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How-to Tuesday

How to Bring Your Characters to Life: Part 9 – Intensifying Your Character’s Internal and External Conflict

Every week, we update our current how-to series about creating realistic characters, entitled “How to Bring Your Characters to Life,” providing a handy activity to help you turn your characters into realistic “people.” Last week’s post focused on giving your character a voice. This week, we will work on intensifying your character’s internal and external conflict.

Intensifying Your Character’s Internal and External Conflict

Over the past eight weeks, you have made a lot of important decisions. You have given your character a unique personality, some quirks and idiosyncrasies, a physical appearance, and a unique voice, among other things. Now it is time to work on intensifying your character’s internal and external conflict.

Internal conflict refers to the inner struggle (or struggles) that you character faces when making important decisions during your story. For instance, if your character’s ultimate goal is to attend a medical school on the other side of the country, but her longtime boyfriend wants her to stay in her hometown, then she must grapple with a difficult internal struggle between love and success. Which does she want more? Why? Any great literary character must struggle with at least one or two strong internal conflicts during the course of a story. Usually getting what they want requires them to make some kind of important sacrifice, often of another goal or desire. Having to choose makes the story difficult for your protagonist and interesting for your readers. Everyone has had to make tough decisions at one time or another, so your readers will be likely to relate to your main character when he or she faces internal conflict.

External conflict refers to the drama and/or obstacles that your main character might face with the rest of the world. Some examples include an argument with the antagonist, a sports injury, or your character’s car breaking down on the way to an important meeting. If you want to up the ante even further, then you could even find a way to tie your character’s internal conflict in with his external conflict. For instance, if your character is having an argument with his wife, then you can turn this external struggle into an internal struggle by having their child come in. This will cause the parents to have to decide whether continuing to fight is worth upsetting their child, hence making it into an internal struggle. Or you could take the same situation and make it into a more extreme external struggle by having one of the characters throw a lamp or knock over a bowl instead of just using words. Or you could have another adult come in and try to break up the fight or take one of the parents’ sides, turning it into a three-person conflict instead of a two-person conflict.

In Part 5 of our series, you mapped your character’s personal journey throughout your story. Refer to the outline that you created for the following activities.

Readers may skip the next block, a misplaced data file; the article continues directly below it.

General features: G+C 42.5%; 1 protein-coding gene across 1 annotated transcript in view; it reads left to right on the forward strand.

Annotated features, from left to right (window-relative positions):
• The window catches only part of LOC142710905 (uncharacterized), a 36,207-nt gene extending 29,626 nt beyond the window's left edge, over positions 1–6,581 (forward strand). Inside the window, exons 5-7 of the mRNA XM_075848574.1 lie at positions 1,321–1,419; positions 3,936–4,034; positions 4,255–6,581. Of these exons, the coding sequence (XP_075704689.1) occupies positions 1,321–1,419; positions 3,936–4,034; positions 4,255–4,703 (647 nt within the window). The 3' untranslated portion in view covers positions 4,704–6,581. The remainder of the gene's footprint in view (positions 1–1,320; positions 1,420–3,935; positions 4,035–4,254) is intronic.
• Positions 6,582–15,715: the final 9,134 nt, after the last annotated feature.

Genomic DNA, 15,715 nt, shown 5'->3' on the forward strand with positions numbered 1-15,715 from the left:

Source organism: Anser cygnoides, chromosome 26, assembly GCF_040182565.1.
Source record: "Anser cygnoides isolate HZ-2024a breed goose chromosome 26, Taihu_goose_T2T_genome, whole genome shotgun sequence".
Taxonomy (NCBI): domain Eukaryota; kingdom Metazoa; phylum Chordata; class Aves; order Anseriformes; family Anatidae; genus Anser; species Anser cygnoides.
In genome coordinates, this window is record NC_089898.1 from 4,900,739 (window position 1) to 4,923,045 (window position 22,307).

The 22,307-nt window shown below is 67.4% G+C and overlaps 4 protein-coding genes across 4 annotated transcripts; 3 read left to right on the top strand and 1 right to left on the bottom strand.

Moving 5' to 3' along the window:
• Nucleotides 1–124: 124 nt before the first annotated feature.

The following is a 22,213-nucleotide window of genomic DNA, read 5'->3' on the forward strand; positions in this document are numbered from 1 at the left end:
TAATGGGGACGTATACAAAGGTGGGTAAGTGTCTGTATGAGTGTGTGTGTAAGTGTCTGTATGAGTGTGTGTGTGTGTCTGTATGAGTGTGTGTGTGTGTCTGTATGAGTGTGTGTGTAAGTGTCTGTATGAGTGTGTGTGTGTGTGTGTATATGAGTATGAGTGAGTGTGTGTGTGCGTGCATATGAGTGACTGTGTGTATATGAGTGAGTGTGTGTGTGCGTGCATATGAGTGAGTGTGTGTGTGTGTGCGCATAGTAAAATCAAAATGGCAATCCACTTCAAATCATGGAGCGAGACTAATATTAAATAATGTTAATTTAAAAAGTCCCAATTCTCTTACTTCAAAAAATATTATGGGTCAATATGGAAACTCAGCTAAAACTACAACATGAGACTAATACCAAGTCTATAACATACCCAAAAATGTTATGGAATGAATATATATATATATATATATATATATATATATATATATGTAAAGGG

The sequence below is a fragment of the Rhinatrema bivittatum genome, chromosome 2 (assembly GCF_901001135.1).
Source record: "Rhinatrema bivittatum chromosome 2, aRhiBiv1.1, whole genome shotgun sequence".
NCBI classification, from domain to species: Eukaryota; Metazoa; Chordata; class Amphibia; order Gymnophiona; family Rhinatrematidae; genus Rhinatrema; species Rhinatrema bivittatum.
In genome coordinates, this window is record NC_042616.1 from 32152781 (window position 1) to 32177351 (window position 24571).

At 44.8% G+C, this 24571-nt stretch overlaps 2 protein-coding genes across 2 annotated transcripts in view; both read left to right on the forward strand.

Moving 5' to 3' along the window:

Activity #1

Choose one of the events from the “Escalation” section of your Part 5 activity. Turn this event from just an event or obstacle into a true internal struggle by adding a twist or detail to it that adds more drama or difficulty for your character.

For example, if your character’s ultimate goal is to buy a bike for his paper route, but your obstacle is that you have someone steal his piggy bank, then intensify it by making the thief into a close friend or family member instead of an enemy or stranger. This way, instead of the character just being angry, he or she is torn between wanting justice and feelings of love or friendship towards the thief. Feelings of confusion or betrayal will be added to the anger, therefore making the character’s reaction into an internal struggle instead of just a regular external struggle.

Activity #2

Choose one of the events from the “Escalation” section of your Part 5 activity. Turn this event from just an event or obstacle into an intense external struggle by adding a twist or detail that adds more drama or difficulty to the situation.

For example, if your character’s goal is to make the soccer team at school, and your obstacle was that your character sprains an ankle, then intensify the obstacle by making it into a broken ankle instead of a sprain, causing your character to have to find something else to do for a longer time. Maybe your character will realize that there are more important things in life than soccer, or maybe she will decide to become a coach instead? A simple sprain wouldn’t have had as much effect on a character, so intensifying the conflict gives your character a stronger influence to change or evolve as a person.

Activity #3

Review the rest of your story outline to see how your changes from Activity #1 and #2 have affected the other events in your story. Update your outline (and other notes if necessary) as needed. Pay close attention to details to make sure that everything lines up

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